LA Phil looks south and east for its diversitymain
Gustavo Dudamel’s LA Philharmonic is still setting the pace in America for new audiences and relationships. No other orchestra comes close.
Next LA season will focus on Latin American voices and the rising Korean sun.
Press release below.
Under the leadership of Music & Artistic Director Gustavo Dudamel, the LA Phil launches the Pan-American Music Initiative, a five-year celebration of the vision and creativity of artists from across the Americas. Over the life of the project, Dudamel and the LA Phil will invest in 30 commissions, recording projects, residencies and partnerships with Pan-American cultural institutions, and original collaborations with Pan-American artists across all of the LA Phil’s venues: Walt Disney Concert Hall, Hollywood Bowl and The Ford. Each season will be shaped by an artist-curator, and the first year will be guided by Mexican composer Gabriela Ortiz. In the 2020/21 season, programs feature iconic works by Revueltas and Ginastera, including the latter’s Estancia ballet with choreography by Brazilian dance troupe Grupo Corpo in their first collaboration with orchestra, as well as new music by Erika Vega, Alejandro Cardona and Carlos Sanchez-Gutierrez in a Green Umbrella concert conducted by Lina Gonzalez-Granados.
America: The Stories We Tell is a year-long exploration of the ways in which narrative shapes our nation – from well-worn myths to the lesser-known tales. Gustavo Dudamel opens the focus with a program featuring a LA Phil-commissioned world premiere from Puerto Rican-born multi-instrumentalist and composer Angélica Negrón. The focus ends with a performance of Julia Bullock’s History’s Persistent Voice, which highlights the words, work, and experiences of Black American artists. The voices of those enslaved through the 1860s are placed alongside those who lived through years of sharecropping and Jim Crow, as well as currently incarcerated individuals. This mixed-media concert features all-new commissioned music by an esteemed roster of American women of color, including Rhiannon Giddens, Allison Loggins-Hull, Tania León, Jessie Montgomery, Camille Norment, Cécile McLorin Salvant, and Pamela Z. Other performances include John Adams’ Girls of the Golden West, Gershwin’s Porgy and Bess paired with works by Florence Price and William Grant Still, Sousa marches and responses to them by contemporary composers and a season-long exploration of the music of Pauline Oliveros curated by Claire Chase.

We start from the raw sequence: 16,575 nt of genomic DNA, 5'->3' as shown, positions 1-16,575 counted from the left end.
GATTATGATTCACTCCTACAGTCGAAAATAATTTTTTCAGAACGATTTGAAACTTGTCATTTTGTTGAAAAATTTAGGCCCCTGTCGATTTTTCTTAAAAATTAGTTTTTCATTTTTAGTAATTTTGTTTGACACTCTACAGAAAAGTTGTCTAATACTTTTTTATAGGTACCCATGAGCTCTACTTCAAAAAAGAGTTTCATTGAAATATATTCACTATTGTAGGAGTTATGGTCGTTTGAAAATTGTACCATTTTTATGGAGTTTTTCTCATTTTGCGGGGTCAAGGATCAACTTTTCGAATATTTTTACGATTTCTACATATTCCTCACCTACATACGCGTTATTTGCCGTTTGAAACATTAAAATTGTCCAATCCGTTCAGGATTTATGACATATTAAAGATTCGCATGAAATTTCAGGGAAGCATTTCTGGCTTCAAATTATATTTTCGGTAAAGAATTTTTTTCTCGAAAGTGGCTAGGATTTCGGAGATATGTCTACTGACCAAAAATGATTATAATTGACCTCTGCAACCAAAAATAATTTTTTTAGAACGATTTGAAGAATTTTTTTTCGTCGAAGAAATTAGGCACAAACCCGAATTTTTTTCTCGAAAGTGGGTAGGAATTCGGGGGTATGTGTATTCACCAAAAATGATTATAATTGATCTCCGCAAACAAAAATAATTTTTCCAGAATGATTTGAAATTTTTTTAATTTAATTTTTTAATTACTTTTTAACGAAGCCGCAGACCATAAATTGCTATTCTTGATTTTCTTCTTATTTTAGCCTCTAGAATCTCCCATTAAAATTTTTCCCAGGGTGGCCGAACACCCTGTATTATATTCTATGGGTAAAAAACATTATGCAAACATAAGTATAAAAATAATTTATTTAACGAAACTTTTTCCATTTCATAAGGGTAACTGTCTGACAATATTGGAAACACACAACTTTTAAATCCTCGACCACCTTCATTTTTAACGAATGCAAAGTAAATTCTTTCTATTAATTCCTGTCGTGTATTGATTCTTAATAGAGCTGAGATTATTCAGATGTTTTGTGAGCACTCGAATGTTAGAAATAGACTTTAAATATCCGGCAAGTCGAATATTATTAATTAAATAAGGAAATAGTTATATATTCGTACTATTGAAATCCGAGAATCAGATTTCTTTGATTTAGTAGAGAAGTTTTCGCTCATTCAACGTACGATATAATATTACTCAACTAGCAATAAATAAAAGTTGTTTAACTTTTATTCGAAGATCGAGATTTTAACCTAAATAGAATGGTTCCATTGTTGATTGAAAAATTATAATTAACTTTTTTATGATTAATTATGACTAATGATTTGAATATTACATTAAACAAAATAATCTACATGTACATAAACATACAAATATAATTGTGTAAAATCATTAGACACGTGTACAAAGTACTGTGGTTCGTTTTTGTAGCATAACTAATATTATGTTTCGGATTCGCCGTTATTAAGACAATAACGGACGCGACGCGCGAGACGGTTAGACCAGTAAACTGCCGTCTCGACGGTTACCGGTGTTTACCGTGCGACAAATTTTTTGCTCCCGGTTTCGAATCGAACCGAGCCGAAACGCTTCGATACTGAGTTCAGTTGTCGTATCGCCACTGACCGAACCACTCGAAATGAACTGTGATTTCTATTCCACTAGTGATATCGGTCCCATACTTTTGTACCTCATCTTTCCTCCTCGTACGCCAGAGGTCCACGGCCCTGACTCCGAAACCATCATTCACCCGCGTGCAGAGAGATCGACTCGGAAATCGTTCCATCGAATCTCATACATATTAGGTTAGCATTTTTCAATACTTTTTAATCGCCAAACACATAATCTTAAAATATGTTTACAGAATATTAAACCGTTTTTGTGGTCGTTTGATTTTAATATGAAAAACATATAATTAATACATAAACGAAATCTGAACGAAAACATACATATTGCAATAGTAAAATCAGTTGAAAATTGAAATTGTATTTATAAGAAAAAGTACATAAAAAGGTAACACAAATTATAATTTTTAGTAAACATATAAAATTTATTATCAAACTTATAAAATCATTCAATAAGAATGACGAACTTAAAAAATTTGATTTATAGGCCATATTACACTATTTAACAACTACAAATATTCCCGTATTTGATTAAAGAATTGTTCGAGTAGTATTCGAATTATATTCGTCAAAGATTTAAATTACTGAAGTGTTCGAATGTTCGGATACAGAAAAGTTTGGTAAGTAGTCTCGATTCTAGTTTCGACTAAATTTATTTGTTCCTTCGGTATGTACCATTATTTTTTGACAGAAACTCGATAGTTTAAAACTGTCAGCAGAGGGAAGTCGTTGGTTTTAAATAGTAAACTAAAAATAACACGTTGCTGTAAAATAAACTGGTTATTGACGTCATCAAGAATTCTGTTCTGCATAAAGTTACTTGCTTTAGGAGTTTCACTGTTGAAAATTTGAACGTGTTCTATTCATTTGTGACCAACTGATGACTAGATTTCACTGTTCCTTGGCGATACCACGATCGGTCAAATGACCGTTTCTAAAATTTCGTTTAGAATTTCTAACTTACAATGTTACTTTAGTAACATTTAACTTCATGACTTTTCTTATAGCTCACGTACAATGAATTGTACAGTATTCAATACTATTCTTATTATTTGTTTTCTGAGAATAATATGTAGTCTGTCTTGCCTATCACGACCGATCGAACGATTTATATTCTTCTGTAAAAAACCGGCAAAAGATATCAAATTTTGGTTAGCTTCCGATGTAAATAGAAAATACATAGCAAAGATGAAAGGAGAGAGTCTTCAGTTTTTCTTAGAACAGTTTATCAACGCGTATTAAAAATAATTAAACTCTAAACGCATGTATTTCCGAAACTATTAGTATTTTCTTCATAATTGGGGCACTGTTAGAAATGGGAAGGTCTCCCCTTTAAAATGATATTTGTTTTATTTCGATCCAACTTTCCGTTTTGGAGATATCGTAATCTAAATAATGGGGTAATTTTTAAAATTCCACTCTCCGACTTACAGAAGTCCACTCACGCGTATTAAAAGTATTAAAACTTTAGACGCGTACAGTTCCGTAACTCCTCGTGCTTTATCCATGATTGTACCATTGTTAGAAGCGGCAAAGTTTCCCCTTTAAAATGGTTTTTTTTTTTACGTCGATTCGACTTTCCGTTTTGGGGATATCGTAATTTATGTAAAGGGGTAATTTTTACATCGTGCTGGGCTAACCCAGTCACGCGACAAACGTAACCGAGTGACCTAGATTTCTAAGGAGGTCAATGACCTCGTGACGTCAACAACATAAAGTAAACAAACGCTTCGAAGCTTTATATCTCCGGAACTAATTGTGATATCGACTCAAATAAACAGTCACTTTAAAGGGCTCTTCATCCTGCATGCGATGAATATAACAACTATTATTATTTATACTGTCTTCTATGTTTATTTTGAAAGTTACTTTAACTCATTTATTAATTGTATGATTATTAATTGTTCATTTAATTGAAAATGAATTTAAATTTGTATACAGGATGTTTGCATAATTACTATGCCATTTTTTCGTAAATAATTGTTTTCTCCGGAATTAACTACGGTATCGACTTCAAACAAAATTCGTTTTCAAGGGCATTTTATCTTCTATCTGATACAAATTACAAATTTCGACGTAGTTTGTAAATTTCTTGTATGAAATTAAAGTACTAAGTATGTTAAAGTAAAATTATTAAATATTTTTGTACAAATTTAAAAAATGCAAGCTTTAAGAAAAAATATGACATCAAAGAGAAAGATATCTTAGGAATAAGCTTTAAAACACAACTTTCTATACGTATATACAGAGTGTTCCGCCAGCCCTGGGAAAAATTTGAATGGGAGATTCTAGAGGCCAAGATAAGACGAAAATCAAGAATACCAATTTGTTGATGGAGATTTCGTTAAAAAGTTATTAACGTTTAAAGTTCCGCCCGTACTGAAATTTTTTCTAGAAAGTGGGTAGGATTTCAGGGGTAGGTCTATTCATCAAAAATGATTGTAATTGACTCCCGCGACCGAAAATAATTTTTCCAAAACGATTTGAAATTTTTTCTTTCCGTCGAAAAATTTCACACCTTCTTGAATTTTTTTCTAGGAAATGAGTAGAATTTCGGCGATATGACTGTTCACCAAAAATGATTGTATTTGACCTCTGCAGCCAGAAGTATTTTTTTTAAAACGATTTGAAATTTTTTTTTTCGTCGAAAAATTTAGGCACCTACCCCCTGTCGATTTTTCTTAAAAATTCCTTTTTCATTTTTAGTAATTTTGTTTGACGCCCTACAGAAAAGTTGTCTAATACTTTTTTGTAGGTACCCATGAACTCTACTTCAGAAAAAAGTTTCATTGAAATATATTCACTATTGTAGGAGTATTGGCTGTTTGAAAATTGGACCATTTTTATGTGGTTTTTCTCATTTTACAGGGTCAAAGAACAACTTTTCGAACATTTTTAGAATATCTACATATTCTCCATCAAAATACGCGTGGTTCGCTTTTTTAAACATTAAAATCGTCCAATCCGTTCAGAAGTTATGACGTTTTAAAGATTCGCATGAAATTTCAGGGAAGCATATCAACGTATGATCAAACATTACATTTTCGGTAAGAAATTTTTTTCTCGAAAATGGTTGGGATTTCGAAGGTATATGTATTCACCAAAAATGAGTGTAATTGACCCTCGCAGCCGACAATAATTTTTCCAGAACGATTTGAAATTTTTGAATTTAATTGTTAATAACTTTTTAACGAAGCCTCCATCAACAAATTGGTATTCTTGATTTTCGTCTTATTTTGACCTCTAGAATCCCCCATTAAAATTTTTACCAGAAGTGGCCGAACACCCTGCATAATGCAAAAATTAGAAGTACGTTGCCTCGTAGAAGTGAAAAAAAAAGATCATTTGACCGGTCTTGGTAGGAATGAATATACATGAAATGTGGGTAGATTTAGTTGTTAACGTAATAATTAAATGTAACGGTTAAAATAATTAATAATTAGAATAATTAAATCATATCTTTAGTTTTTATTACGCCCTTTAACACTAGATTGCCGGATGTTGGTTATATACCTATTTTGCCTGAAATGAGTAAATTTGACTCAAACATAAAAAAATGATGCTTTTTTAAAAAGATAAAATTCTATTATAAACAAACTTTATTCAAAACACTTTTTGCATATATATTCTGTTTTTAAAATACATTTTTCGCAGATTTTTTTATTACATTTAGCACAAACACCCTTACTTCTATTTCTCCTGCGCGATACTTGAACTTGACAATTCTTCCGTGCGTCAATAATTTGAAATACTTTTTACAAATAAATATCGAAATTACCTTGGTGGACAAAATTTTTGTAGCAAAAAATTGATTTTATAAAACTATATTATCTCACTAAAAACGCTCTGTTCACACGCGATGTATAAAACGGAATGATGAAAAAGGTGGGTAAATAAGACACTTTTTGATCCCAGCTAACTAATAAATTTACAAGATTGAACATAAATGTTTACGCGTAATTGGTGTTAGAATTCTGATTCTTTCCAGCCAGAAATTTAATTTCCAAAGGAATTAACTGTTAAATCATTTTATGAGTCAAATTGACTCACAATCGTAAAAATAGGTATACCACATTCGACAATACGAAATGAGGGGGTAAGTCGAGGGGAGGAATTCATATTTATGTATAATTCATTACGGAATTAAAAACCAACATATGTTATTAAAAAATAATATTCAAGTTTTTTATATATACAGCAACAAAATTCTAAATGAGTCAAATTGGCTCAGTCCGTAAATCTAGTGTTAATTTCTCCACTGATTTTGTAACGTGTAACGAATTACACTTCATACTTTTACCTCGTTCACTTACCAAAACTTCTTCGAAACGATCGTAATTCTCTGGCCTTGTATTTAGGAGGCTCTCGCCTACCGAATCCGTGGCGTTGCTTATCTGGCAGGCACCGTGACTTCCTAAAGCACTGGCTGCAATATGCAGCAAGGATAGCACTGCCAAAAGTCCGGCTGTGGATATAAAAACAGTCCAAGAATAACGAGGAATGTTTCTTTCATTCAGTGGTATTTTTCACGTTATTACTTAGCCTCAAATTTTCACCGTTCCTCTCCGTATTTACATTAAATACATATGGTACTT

Seoul Festival, curated by acclaimed composer Unsuk Chin, is an in-depth look at the South Korean capital’s flourishing contemporary scene that brings Korean musicians, conductors and composers to Los Angeles, which has the largest Korean population in the United States. This week-long festival features multiple world and U.S. premieres, showcases leading Korean performers, and includes lectures and panel discussions offering additional insight into the concert programs and the cultural context from which they emerged.